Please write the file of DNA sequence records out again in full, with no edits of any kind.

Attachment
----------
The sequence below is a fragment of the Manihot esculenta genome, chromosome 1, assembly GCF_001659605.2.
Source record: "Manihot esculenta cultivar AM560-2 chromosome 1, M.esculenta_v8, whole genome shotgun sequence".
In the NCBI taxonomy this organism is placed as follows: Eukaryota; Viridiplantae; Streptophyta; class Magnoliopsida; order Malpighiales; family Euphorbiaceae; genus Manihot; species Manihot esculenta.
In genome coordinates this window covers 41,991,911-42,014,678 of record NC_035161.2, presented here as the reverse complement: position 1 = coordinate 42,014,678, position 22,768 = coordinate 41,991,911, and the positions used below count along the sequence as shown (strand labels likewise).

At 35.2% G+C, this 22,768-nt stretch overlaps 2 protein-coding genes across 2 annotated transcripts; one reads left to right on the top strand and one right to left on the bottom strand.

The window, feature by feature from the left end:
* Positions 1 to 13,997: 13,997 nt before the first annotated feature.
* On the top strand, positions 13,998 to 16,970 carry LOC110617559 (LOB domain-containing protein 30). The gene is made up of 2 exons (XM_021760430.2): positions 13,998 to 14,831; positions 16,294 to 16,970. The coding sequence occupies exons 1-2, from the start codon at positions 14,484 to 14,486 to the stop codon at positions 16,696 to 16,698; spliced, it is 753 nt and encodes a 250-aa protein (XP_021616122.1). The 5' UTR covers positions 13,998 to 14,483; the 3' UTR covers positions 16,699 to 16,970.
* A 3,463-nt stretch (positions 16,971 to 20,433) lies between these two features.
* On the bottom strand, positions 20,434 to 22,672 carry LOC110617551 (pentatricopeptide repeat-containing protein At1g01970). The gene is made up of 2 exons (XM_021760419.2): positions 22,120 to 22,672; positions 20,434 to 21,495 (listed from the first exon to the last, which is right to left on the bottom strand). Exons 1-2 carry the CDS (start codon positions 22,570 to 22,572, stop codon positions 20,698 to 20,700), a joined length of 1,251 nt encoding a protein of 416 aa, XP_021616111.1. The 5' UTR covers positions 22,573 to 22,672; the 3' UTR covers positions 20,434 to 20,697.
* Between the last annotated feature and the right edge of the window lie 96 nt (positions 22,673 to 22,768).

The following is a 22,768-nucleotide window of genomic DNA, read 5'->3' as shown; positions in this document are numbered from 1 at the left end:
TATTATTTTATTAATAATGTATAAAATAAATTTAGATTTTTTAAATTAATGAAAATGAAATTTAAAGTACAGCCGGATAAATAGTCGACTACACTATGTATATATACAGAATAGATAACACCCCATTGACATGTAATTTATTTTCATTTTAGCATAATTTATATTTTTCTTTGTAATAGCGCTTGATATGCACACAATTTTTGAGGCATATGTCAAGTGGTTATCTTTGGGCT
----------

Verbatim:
The sequence below is a fragment of the Manihot esculenta genome, chromosome 1, assembly GCF_001659605.2.
Source record: "Manihot esculenta cultivar AM560-2 chromosome 1, M.esculenta_v8, whole genome shotgun sequence".
In the NCBI taxonomy this organism is placed as follows: Eukaryota; Viridiplantae; Streptophyta; class Magnoliopsida; order Malpighiales; family Euphorbiaceae; genus Manihot; species Manihot esculenta.
In genome coordinates this window covers 41,991,911-42,014,678 of record NC_035161.2, presented here as the reverse complement: position 1 = coordinate 42,014,678, position 22,768 = coordinate 41,991,911, and the positions used below count along the sequence as shown (strand labels likewise).

At 35.2% G+C, this 22,768-nt stretch overlaps 2 protein-coding genes across 2 annotated transcripts; one reads left to right on the top strand and one right to left on the bottom strand.

The window, feature by feature from the left end:
* Positions 1 to 13,997: 13,997 nt before the first annotated feature.
* On the top strand, positions 13,998 to 16,970 carry LOC110617559 (LOB domain-containing protein 30). The gene is made up of 2 exons (XM_021760430.2): positions 13,998 to 14,831; positions 16,294 to 16,970. The coding sequence occupies exons 1-2, from the start codon at positions 14,484 to 14,486 to the stop codon at positions 16,696 to 16,698; spliced, it is 753 nt and encodes a 250-aa protein (XP_021616122.1). The 5' UTR covers positions 13,998 to 14,483; the 3' UTR covers positions 16,699 to 16,970.
* A 3,463-nt stretch (positions 16,971 to 20,433) lies between these two features.
* On the bottom strand, positions 20,434 to 22,672 carry LOC110617551 (pentatricopeptide repeat-containing protein At1g01970). The gene is made up of 2 exons (XM_021760419.2): positions 22,120 to 22,672; positions 20,434 to 21,495 (listed from the first exon to the last, which is right to left on the bottom strand). Exons 1-2 carry the CDS (start codon positions 22,570 to 22,572, stop codon positions 20,698 to 20,700), a joined length of 1,251 nt encoding a protein of 416 aa, XP_021616111.1. The 5' UTR covers positions 22,573 to 22,672; the 3' UTR covers positions 20,434 to 20,697.
* Between the last annotated feature and the right edge of the window lie 96 nt (positions 22,673 to 22,768).

The following is a 22,768-nucleotide window of genomic DNA, read 5'->3' as shown; positions in this document are numbered from 1 at the left end:
TATTATTTTATTAATAATGTATAAAATAAATTTAGATTTTTTAAATTAATGAAAATGAAATTTAAAGTACAGCCGGATAAATAGTCGACTACACTATGTATATATACAGAATAGATAACACCCCATTGACATGTAATTTATTTTCATTTTAGCATAATTTATATTTTTCTTTGTAATAGCGCTTGATATGCACACAATTTTTGAGGCATATGTCAAGTGGTTATCTTTGGGCT